It's a baffling collision of Tod Browning horror and sentimental melodrama (Barrymore has a daughter who's disowned him, played by Maureen O'Sullivan, best known as Tarzan's Jane) that never gels, but is as difficult to forget as it is to fully embrace.

My favourite thing about it - and there are several good things, none of which are Barrymore's 'old woman voice' - is the enormous set that Lachna (Grace Ford) clambours over on her way to multitudinous wrongdoing - an ingenious bit of filmmaking far more special than the other effects on display.

The Devil-Doll is no classic, but it rarely bores, and is - for all its daft interludes and concessions to eye-rolling hamminess - quite unlike anything I've ever seen before. Very interesting ending too. (2.5)

Doctor X (Michael Curtiz, 1932) - If you love film history, don't miss it. If you don't, don't watch it.

The story - about an unhinged medical professor stalking a Gothic house - is ludicrous, and the acting from a cast that includes Lionel Atwill, Fay Wray and the incredible Lee Tracy is surprisingly dodgy, dogged by creakiness and plenty of fluffed lines, presumably because the two-strip Technicolor they were shooting on was so expensive.

But the eye-popping sets, the casting, the Max Factor make-up and that experimental black-and-white-and-red-and-green-and-sort-of-yellow palette still amaze. The film is notable too for its populist flourishes, like having the reigning Scream Queen, Wray, enter the film screaming for absolutely no reason. (2.5)


It's all downhill from here. Which is a pity.

Billion Dollar Brain (Ken Russell, 1967) - I sat in on a Newsnight interview with Michael Caine the other day, as he was doing a show at the concert venue where I work.

One of the fascinating things he talked about - which didn't make the edit - was this ludicrous idea that he just plays himself on screen. Rather, he said, he's a bit like Fred Astaire: "You see Gene Kelly running up the walls and you say, 'I couldn't do that', but then you watch Fred Astaire, and he makes it look so easy - and you think, 'I could do that'. Trust me, you couldn't. And that's the same with my acting. 'I could do that.' Trust me, you couldn't."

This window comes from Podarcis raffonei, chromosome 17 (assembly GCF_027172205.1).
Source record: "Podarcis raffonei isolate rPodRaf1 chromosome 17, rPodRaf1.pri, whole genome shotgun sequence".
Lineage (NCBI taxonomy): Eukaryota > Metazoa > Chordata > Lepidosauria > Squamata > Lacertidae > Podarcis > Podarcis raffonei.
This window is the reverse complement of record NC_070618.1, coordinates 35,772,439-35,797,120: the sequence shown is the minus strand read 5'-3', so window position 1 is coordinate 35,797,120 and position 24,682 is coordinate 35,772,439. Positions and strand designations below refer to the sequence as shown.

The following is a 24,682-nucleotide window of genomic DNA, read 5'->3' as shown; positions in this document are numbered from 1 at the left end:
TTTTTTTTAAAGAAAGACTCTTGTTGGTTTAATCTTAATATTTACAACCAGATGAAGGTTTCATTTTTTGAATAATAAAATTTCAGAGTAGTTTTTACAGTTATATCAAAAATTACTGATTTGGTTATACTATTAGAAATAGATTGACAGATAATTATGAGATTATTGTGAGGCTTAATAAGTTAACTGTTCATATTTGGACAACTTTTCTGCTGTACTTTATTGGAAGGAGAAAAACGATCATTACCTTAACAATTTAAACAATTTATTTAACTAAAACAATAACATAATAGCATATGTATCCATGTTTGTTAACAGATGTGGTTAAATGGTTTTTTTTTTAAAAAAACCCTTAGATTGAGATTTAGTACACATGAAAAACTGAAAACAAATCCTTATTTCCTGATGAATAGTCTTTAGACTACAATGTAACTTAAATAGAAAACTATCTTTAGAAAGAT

That's true of his effortless, offhand performance in Billion Dollar Brain - the third instalment in the Harry Palmer series, which began with The Ipcress File (partly filmed outside the Hall!) in 1965 - lending a wit and subtlety to a film that starts with an utterly sublime scene nodding to classic noir, before declaring open war on our good will.

Part of the problem is the script, which features some fine speeches and delightfully sardonic Palmer zingers, but frequently introduces characters by having Caine simply say their name, too often plays for laughs, and has absolutely no substance: just a shrill, endless merry-go-round of double, triple and possibly even quadruple-crosses.

The cacophonous, bombastic music score doesn't help, either, especially when contrasted with John Barry's magnificent work on Ipcress, and Ed Begley's massive performance as a psychotic religious zealot can be safely filed under 'shit'.

It's sort of interesting, though, for director Ken Russell's familiarly frenzied, sexualised and operatic visual sense, some astute verbiage, and Caine's agreeable underplaying. You couldn't do that. (2)


Nancy Goes to Rio (Robert Z. Leonard, 1950) - In this film, Jane Powell uses the word "jinkies" to express surprise.

It's a grindingly dull, often quite irritating retread of the Deanna Durbin film, It's a Date (Powell's mentor was producer Joe Pasternak, who had also discovered Durbin), with a poor screenplay, a weak performance from Barry Sullivan as the love interest, and some awful comedy from Louis Calhern, who I much prefer as a Pre-Code baddie.

Powell's songs are pleasant, though - if never the match of Durbin's - and the dress rehearsal scene, in which we discover just how talented her stagestruck kid really is, works very well. There's also fine support from Ann Sothern as her mother - who doubles as her professional and romantic rival - and Carmen Miranda turns up to sing a song, which is exactly the same as all her other ones, and thus boring.

That's doomed former child star Scotty Beckett as Powell's goofy suitor. (1.5)


Madame DuBarry (Ernst Lubitsch, 1919) - Stodgy, sub-par Lubitsch: a plush but joyless, disappointingly straightforward melodrama about DuBarry (Pola Negri) and Louis XV (future Oscar winner and head of the Nazi film unit, Emil Jannings), with little of the director's famous "touch", and all of that confined to the first 20 minutes.

Negri does look quite cool masquerading as a soldier, as Lubitsch briefly explores his famous fondness for roleplay, but the master of the rom-com has little flair for action scenes, and surprisingly little chance to inject his sly sexual politics into this rigid, overblown film. (1.5)


Thanks for reading.